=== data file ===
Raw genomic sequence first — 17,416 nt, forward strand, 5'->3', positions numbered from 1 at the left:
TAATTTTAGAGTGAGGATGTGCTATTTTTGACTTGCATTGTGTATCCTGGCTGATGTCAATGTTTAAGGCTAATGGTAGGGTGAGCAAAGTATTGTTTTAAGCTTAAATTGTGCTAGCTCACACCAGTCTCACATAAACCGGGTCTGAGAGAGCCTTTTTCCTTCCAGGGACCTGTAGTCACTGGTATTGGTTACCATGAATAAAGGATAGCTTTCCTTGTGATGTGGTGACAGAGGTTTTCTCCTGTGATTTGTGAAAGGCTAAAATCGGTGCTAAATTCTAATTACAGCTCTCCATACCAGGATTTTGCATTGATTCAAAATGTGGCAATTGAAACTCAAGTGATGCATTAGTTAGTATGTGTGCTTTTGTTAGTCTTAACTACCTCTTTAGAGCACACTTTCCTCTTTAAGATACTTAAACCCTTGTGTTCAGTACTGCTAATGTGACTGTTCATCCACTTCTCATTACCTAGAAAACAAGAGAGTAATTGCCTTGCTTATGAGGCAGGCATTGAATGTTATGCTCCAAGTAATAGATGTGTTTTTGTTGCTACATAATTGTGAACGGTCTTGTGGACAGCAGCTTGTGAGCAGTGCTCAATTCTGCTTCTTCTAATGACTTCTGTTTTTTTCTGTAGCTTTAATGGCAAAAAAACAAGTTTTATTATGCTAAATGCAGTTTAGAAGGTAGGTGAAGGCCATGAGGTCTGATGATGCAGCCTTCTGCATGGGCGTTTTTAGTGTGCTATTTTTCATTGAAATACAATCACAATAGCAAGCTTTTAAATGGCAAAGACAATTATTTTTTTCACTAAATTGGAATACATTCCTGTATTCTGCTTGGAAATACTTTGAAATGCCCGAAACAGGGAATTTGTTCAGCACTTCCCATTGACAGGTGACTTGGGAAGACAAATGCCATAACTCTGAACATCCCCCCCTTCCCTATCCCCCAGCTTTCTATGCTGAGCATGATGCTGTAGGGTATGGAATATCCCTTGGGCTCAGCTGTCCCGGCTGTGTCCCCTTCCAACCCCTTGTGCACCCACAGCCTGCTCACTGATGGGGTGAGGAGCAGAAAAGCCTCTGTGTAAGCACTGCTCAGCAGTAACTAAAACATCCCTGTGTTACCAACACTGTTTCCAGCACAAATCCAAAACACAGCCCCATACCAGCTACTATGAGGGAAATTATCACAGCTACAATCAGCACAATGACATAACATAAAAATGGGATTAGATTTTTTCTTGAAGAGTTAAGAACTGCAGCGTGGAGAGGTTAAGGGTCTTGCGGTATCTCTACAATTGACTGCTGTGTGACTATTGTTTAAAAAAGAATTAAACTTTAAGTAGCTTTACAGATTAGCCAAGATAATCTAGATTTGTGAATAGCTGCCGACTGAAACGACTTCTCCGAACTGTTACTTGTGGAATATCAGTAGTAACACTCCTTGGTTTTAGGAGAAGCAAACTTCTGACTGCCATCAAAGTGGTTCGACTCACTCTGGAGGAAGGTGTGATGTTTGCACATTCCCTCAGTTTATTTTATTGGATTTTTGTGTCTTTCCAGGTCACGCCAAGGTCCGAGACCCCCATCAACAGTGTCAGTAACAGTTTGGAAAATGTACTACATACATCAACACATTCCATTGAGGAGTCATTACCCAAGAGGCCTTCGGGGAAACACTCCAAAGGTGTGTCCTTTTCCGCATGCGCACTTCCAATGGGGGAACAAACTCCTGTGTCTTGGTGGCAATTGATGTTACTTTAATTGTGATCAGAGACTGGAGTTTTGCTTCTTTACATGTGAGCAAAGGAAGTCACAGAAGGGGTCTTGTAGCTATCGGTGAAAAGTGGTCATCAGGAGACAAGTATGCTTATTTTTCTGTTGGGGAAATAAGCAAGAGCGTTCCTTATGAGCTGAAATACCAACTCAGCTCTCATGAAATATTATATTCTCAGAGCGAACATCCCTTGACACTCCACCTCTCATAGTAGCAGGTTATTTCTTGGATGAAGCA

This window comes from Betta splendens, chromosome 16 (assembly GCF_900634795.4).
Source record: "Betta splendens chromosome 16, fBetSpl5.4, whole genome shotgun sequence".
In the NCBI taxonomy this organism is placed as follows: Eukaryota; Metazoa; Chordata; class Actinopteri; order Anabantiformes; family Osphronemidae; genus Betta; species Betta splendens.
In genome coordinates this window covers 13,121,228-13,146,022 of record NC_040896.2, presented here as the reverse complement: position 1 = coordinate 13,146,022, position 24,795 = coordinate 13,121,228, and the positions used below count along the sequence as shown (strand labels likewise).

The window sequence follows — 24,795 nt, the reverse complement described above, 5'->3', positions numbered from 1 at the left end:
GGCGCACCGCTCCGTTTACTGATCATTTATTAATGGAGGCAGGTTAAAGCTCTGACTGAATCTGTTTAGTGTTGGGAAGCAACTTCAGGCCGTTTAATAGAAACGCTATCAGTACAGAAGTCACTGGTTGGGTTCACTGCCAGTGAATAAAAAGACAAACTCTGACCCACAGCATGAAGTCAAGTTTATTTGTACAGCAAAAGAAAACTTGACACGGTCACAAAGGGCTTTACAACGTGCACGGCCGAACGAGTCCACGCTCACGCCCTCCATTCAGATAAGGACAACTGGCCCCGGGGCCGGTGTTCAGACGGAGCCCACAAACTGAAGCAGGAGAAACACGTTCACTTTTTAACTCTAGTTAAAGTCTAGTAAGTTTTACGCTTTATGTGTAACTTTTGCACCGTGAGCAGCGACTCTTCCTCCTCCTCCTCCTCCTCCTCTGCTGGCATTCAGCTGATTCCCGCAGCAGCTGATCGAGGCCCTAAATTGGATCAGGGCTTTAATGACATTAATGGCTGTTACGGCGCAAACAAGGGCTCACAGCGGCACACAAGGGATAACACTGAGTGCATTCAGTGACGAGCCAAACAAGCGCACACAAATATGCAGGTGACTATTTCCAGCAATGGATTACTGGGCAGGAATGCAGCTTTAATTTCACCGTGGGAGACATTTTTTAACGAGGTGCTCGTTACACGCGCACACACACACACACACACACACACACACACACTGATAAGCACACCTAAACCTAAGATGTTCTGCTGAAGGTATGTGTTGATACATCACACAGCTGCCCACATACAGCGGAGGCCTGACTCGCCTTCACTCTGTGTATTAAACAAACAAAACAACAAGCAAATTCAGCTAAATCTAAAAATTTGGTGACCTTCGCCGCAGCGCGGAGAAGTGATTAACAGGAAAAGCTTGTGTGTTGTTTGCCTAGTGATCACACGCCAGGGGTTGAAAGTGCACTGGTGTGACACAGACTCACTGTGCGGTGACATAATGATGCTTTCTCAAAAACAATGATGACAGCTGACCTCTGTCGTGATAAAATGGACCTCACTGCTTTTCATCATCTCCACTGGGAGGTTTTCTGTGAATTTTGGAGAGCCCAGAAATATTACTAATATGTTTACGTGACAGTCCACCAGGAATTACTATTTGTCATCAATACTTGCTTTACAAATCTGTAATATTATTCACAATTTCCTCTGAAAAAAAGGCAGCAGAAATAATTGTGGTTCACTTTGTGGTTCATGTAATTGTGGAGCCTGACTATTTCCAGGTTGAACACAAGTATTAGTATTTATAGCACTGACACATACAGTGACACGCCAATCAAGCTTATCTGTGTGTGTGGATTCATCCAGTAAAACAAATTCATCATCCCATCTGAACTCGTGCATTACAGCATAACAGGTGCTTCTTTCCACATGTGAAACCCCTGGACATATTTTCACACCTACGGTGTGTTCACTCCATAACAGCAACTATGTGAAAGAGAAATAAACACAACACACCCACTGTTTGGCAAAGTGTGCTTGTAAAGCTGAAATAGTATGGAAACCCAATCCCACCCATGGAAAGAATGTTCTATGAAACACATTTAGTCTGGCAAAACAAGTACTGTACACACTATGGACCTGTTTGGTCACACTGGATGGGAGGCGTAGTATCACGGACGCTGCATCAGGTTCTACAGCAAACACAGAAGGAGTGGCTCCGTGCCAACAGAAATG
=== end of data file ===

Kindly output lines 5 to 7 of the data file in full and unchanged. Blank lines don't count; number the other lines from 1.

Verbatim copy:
In the NCBI taxonomy this organism is placed as follows: Eukaryota; Metazoa; Chordata; class Actinopteri; order Anabantiformes; family Osphronemidae; genus Betta; species Betta splendens.
In genome coordinates this window covers 13,121,228-13,146,022 of record NC_040896.2, presented here as the reverse complement: position 1 = coordinate 13,146,022, position 24,795 = coordinate 13,121,228, and the positions used below count along the sequence as shown (strand labels likewise).

The window sequence follows — 24,795 nt, the reverse complement described above, 5'->3', positions numbered from 1 at the left end: